Speaking out for people with mental health issues in NSW

Yesterday I enjoyed a unique experience. A lunch at Parliament House in Macquarie Street, Sydney, with my very good friend and fellow artist Denise Kassis. Why Parliament House? Because this is where BEING the independent state-wide peak organisation for people with mental distress hosted an event to showcase and celebrate the artistic expression of artists across NSW with varied experiences and backgrounds.

This exhibition shows the positive role art has in the mental health recovery for people who have created art as part of their therapy.

Denise Kassis’s beautiful artwork titled City Scape. More of Denise’s artwork as well as local Shire Artists works can be found in Denise’s gallery Art on Burraneer, Caringbah. Her contact details are 0420 740 552 . Denise also holds workshops in encaustic art and mixed media.

Denise has first hand experience in how her art has helped her over the years after suffering anxiety and depression after the birth of her son in 1997. She was diagnosed with Severe bipolar 1 disorder and was hospitalised a number of times. Denise shared her story through her art at this exhibition and how it has helped her to her own recovery and by sharing to let others know they are not alone.

The exhibition showcases the artists, their paintings and gives an insight into the individual journeys experienced by these artists. It also promotes the diversity and skills of these artists. And even more importantly it gives an opportunity for the family, friends and the community to learn and understand more about mental health and the wider ranging issues connected with this. By understanding more we as a community can give support when appropriate. This is important not only in understanding but that due to unforseen circumstances we in the wider community could find ourselves in a similar situation.

The journeys portrayed in this exhibition give a voice to the people who at times couldn’t express themselves verbally but found they could communicate through their own unique ways through their art.

The exhibition started with a welcome from the CEO of Being Irene Gallagher.

Then with a very warm welcome to country by Uncle Allen Madden of the Gadigal people as respect to acknowledge the traditional owners of the land.

And the official opening was by the Minister for Mental Health, Minister for Women, and Minister for Aging, Tanya Davies.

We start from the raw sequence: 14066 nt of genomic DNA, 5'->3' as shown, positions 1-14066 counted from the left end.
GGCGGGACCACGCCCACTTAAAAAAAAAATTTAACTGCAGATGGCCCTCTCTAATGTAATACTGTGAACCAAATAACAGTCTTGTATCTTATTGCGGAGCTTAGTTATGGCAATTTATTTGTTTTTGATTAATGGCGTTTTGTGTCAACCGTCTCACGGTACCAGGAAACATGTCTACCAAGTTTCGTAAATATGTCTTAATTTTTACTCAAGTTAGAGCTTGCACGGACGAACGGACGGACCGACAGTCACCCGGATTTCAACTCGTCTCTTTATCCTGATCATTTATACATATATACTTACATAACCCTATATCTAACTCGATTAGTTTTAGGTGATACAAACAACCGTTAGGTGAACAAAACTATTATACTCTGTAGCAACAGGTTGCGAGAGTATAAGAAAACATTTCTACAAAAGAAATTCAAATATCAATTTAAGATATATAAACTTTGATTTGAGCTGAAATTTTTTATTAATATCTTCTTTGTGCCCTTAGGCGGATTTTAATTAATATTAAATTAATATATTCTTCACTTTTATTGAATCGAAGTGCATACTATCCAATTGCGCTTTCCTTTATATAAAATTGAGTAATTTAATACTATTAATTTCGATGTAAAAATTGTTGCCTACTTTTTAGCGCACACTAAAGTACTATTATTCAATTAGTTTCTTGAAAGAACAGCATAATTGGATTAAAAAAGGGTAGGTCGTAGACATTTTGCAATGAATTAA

After speeches from two of the artists the closing address was made by the Being Operations Manager David Peters.

Here are some of the art works, and I encourage everybody who is able to attend the exhibition as it is well worth while seeing and gives a real insight of the artists and their works with information next to each painting.



The day ended and  the exhibition gave me in particular, a clearer insight into mental health and how art has been able to provide not only a very important therapy to reduce symptoms of stress but to give vulnerable people time out from their problems and to express their feelings by creating their own unique works



Outside Parliament House and a rub of Il PorIl Porcellino, meaning ‘the little pig’, is a larger than life-sized bronze wild boar

Il Porcellino, meaning ‘the little pig’, is a larger than life-sized bronze wild boar. It is located outside the Sydney’s oldest hospital, Sydney Hospital, facing Macquarie Street. The sculpture is an exact replica of an original by Pietro Tacca which has stood in Florence, Italy, since circa 1633.

The monument in Florence is believed to bring good luck if visitors put a coin into the boar’s gaping jaws, with the intent to let it fall through the underlying grating, and they rub the boar’s snout to ensure a return to Florence. Money collected from the monument was used to fund a hospital in Florence. In Sydney, as in Florence, donations go to assist the work of the hospital.

The exhibition is on until the 27th September.

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